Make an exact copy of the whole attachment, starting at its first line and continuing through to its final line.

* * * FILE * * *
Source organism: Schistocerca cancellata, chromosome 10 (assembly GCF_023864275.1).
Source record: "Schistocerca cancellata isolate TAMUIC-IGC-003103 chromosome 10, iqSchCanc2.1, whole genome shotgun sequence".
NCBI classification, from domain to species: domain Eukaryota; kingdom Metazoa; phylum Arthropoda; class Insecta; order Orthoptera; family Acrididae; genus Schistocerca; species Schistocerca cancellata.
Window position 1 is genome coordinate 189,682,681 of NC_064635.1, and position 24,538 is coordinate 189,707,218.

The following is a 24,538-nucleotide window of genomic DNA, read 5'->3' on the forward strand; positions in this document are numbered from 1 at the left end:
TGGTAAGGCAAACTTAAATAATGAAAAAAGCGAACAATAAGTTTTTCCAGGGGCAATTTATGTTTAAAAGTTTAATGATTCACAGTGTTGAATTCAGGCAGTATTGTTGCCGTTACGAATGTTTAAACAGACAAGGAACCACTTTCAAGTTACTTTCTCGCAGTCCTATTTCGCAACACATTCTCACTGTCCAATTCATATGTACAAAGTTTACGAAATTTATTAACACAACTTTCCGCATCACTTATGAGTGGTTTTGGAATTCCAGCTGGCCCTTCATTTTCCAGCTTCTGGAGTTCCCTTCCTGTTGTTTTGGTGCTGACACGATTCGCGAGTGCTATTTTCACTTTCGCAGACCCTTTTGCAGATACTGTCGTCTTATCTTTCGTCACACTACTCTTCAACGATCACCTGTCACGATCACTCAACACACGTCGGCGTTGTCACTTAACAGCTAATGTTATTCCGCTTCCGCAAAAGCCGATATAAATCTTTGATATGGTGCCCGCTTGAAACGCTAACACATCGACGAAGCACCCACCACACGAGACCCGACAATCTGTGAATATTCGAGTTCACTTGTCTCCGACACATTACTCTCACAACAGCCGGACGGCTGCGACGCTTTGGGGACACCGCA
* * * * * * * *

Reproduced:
Source organism: Schistocerca cancellata, chromosome 10 (assembly GCF_023864275.1).
Source record: "Schistocerca cancellata isolate TAMUIC-IGC-003103 chromosome 10, iqSchCanc2.1, whole genome shotgun sequence".
NCBI classification, from domain to species: domain Eukaryota; kingdom Metazoa; phylum Arthropoda; class Insecta; order Orthoptera; family Acrididae; genus Schistocerca; species Schistocerca cancellata.
Window position 1 is genome coordinate 189,682,681 of NC_064635.1, and position 24,538 is coordinate 189,707,218.

The following is a 24,538-nucleotide window of genomic DNA, read 5'->3' on the forward strand; positions in this document are numbered from 1 at the left end:
TGGTAAGGCAAACTTAAATAATGAAAAAAGCGAACAATAAGTTTTTCCAGGGGCAATTTATGTTTAAAAGTTTAATGATTCACAGTGTTGAATTCAGGCAGTATTGTTGCCGTTACGAATGTTTAAACAGACAAGGAACCACTTTCAAGTTACTTTCTCGCAGTCCTATTTCGCAACACATTCTCACTGTCCAATTCATATGTACAAAGTTTACGAAATTTATTAACACAACTTTCCGCATCACTTATGAGTGGTTTTGGAATTCCAGCTGGCCCTTCATTTTCCAGCTTCTGGAGTTCCCTTCCTGTTGTTTTGGTGCTGACACGATTCGCGAGTGCTATTTTCACTTTCGCAGACCCTTTTGCAGATACTGTCGTCTTATCTTTCGTCACACTACTCTTCAACGATCACCTGTCACGATCACTCAACACACGTCGGCGTTGTCACTTAACAGCTAATGTTATTCCGCTTCCGCAAAAGCCGATATAAATCTTTGATATGGTGCCCGCTTGAAACGCTAACACATCGACGAAGCACCCACCACACGAGACCCGACAATCTGTGAATATTCGAGTTCACTTGTCTCCGACACATTACTCTCACAACAGCCGGACGGCTGCGACGCTTTGGGGACACCGCA